Honda Civic 1.6 I-DTEC EX
New Civic now offers an alternative to petrol power: a 1.6 diesel
Honda’s 10th-generation Civic has already impressed us with its comfortable ride and well roundedness as a family hatchback but, until now, we’ve had the option of only two petrol-powered engines to choose from – ballistic Type R aside.
The car you see here, then, is the first – and only – diesel variant to be offered to UK buyers. It features a revised 1.6-litre four-cylinder I-DTEC engine, which, Honda claims, is good for 80.7mpg on the combined cycle and CO2 emissions of 93g/km.
It’s a refined if not particularly athletic engine that will take to the task of long-distance touring without batting an eyelid. At motorway speeds, it’s barely audible and the revised chassis that Honda spent so much time and effort perfecting for the new model soaks up imperfections with little fuss whatsoever – even with the adaptive dampers in their firmest setting.
On a more challenging road – of which there were few on our Italian test route – the Civic feels confident in its dynamic abilities. Turn-in is quick enough and body roll is negligible, but this isn’t a car that shines or stands out next to rivals such as the Ford Focus and Seat Leon.
The diesel powerplant lacks a bit of in-gear get-up-and-go at higher speeds too. Peak torque comes in at 2000rpm, so there’s a need to work the six-speed manual gearbox if you want to make any meaningful progress. However, because it’s direct in its action and with a pleasingly short throw, we’re more inclined to overlook this.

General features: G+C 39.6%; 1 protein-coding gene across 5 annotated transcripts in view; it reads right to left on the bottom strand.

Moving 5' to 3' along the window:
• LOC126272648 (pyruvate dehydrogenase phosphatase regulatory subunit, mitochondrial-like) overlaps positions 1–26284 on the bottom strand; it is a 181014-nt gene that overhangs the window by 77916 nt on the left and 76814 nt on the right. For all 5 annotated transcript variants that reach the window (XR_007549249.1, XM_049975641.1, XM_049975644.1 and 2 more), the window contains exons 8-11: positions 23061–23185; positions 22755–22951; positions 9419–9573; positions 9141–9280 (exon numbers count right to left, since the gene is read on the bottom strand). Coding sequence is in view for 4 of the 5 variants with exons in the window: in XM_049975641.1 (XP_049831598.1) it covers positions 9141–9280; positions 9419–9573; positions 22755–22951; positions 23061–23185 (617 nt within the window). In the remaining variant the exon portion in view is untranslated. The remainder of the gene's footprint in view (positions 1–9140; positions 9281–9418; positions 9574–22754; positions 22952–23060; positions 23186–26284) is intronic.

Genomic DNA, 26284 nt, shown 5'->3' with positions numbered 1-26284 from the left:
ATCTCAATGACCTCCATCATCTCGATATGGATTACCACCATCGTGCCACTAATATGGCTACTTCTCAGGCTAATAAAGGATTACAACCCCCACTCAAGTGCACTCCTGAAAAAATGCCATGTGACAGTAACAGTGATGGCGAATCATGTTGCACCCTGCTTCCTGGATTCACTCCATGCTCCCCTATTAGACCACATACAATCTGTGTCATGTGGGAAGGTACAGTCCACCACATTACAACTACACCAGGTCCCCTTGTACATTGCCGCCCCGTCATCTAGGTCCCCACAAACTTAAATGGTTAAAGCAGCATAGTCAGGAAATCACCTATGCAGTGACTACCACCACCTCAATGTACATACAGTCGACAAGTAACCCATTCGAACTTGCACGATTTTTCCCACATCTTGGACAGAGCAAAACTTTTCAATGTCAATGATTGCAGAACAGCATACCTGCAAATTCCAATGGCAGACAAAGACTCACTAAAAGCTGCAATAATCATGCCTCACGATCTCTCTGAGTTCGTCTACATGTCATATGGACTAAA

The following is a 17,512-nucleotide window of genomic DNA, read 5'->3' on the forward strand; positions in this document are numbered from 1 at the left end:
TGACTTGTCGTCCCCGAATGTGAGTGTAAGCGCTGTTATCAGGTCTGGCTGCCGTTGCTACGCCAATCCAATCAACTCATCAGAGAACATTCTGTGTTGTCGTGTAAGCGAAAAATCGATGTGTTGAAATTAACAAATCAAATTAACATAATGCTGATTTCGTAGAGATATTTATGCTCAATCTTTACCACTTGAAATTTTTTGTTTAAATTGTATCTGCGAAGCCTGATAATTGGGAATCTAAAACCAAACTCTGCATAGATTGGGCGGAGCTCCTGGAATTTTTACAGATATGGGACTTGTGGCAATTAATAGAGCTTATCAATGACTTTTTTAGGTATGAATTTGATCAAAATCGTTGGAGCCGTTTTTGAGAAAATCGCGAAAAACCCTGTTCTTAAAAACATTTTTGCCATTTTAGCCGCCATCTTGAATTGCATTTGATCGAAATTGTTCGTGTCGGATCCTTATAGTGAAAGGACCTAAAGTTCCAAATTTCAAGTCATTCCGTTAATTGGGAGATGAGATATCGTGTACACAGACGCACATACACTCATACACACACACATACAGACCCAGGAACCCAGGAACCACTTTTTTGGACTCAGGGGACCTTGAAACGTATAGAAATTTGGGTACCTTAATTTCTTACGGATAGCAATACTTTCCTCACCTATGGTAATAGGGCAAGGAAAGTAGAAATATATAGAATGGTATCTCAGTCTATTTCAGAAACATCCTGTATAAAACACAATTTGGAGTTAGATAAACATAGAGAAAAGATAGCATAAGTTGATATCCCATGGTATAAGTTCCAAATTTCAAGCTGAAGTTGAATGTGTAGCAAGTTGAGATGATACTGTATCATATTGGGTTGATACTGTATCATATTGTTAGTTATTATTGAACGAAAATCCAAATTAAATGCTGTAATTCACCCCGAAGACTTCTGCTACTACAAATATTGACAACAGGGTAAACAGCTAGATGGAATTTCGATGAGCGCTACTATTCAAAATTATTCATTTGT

Similar to its petrol-powered range-mates, the Civic diesel’s interior is decidedly more upmarket than that of its predecessor. Softtouch plastics feature on the top of the dashboard and, although it may not possess the visual appeal or material quality of, say, an Audi A3, it’s certainly not a place in which you’ll lament spending time. Rear leg room is good, too, but that swooping roofline does compromise head space a touch.
All in all, this is a very likeable car. But unless you’ll be spending most of your time on the motorway, the petrol models offer the same benefits, with a cheaper asking price. We’d be inclined to go for one of those if it were our money.
Refined 1.6-litre diesel has a healthy 221lb ft at 2000rpm and suits motorway use